Choir of Girton College, Cambridge; Historic Brass of the Royal Welsh College of Music and Drama led by Jeremy West, directed by Gareth Wilson
Toccata Classica TOCC 0630
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My review of volume 1 (TOCC 0556) was posted on 12 April 2020. Those who enjoyed the recording will be pleased to know that Gareth Wilson adheres to much the same format in this second helping of Ingegneri. This time the Historic Brass does not embrace the Guildhall School of Music and Drama beside the Royal Welsh, and he includes the motet on which Ingegneri’s mass is based. The composer seems to have assumed that he was paying tribute to his teacher Cipriano de Rore, to whom this motet had become attributed even as early as the sixteenth century, but seemingly it is the work of the less distinguished but worthy Paolo Animuccia, whose brother Giovanni has a higher profile. Paolo’s motet Voce mea is nowhere near as fine a work as Palestrina’s Laudate pueri and it is surprising that the latter is not included on volume one as a prelude to Ingegneri’s mass which is based upon it. Although the ways in which Ingegneri uses Animuccia’s motet are audible and interesting, the inferior material renders this mass (which is in only five parts) less gripping than his Missa Laudate pueri (which is in eight parts) from volume 1. That said, there is a sumptuously beautiful passage built on suspensions which emphasize the profundity of the emotional appeal “miserere nobis” in the Gloria. The majority of the intervening motets are set to texts familiar from the works of significant contemporary composers, and it is interesting to compare Ingegneri’s creative responses to theirs.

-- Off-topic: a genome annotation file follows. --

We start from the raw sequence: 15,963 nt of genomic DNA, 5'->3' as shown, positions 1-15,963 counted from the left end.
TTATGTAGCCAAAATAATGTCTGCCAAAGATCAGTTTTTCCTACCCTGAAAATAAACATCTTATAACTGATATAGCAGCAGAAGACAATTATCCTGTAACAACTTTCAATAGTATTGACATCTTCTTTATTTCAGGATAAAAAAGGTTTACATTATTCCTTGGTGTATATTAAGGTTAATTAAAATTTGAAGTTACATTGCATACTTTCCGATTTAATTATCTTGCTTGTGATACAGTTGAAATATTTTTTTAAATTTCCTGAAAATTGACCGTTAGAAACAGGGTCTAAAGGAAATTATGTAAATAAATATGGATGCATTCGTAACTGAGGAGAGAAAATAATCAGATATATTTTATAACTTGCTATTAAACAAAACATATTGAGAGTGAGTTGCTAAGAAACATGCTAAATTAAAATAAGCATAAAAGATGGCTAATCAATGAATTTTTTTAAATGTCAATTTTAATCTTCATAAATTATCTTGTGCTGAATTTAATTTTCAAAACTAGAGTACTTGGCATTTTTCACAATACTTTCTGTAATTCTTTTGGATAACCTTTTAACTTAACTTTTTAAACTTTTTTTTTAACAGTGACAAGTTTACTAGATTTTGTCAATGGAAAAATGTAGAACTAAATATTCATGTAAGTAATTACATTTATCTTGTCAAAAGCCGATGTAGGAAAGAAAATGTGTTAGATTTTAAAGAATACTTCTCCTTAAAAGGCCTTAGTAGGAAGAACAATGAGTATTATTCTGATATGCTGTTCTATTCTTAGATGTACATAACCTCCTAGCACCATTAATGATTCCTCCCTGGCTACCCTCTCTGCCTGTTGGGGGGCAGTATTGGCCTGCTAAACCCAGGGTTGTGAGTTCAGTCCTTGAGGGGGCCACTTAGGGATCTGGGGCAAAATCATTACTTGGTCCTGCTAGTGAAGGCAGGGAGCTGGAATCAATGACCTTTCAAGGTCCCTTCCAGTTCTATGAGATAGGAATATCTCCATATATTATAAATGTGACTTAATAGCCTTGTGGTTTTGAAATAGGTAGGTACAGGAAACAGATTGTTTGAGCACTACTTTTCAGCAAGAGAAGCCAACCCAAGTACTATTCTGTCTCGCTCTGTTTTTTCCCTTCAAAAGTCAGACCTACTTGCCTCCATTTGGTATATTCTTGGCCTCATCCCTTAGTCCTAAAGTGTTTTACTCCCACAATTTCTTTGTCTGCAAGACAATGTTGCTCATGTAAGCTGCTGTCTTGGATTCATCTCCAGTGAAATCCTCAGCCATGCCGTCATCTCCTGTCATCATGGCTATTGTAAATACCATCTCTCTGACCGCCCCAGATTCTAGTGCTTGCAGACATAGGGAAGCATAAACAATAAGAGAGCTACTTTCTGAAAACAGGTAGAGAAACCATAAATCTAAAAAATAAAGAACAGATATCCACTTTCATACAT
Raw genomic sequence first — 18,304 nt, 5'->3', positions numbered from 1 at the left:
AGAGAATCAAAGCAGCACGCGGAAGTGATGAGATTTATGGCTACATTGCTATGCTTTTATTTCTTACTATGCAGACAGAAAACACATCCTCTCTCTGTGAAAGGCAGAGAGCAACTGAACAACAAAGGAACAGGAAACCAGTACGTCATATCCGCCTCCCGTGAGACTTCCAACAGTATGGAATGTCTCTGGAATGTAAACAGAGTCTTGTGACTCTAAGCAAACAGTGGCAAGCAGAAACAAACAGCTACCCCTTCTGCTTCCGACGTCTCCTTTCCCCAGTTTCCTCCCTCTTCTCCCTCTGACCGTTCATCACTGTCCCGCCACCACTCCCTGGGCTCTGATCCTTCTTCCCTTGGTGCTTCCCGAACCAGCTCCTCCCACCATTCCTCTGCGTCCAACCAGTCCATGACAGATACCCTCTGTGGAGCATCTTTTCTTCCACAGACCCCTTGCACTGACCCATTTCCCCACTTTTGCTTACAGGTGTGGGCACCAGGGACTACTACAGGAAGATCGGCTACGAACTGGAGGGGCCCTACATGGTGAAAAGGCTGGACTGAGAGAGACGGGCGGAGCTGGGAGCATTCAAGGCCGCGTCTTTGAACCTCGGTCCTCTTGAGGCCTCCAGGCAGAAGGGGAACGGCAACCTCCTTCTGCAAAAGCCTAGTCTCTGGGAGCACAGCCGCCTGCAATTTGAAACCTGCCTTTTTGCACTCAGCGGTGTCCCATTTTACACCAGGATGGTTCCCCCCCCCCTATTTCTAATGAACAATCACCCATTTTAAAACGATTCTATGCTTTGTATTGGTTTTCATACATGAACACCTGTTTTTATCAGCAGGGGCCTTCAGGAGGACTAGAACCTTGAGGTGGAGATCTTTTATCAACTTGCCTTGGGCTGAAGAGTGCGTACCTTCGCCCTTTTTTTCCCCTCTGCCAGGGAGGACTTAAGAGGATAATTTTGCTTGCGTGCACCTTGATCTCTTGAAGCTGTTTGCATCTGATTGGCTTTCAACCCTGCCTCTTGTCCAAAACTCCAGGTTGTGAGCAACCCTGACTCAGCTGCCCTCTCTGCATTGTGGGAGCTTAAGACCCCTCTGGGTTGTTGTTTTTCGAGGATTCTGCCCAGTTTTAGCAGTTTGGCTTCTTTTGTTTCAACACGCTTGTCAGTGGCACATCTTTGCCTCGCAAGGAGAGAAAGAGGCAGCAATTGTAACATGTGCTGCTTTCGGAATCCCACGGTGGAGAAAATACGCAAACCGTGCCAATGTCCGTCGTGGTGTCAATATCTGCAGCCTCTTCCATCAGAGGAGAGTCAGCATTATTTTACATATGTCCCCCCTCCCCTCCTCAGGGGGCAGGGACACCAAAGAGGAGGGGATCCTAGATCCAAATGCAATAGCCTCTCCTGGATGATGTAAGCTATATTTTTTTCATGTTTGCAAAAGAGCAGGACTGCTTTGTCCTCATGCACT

Like its predecessor, this recording comes with a detailed booklet containing two impressive and readable essays. Carlos Rodriguez Otero, who sings tenor on this disc, tells us about “Ingegneri in focus: sacred music and religious life in Cremona”, while Gareth Wilson’s article “Ingegneri against the odds” is an enthralling account of how the challenges and obstacles thrown up by the pandemic were overcome in the making of this recording. For this reason alone it is worth supporting the disc.
Perhaps because of the circumstances under which the music was recorded, the Girton Choir sounds different –but not worse – on this album, with more of an edge to the tone, especially in the upper parts. This is by no means detrimental to Ingegneri’s music. As before Historic Brass have an equal role, playing some motets by themselves, or taking over sections of certain pieces, such as the second Agnus in the mass, or simply playing some parts while members of the Choir sing the others. There are also some gung-ho full passages such as the amens concluding the Gloria and Credo. Listeners will either like or dislike this approach, and will relish the variety of sounds or be annoyed by the switches of timbre. Or they will simply take it as it comes.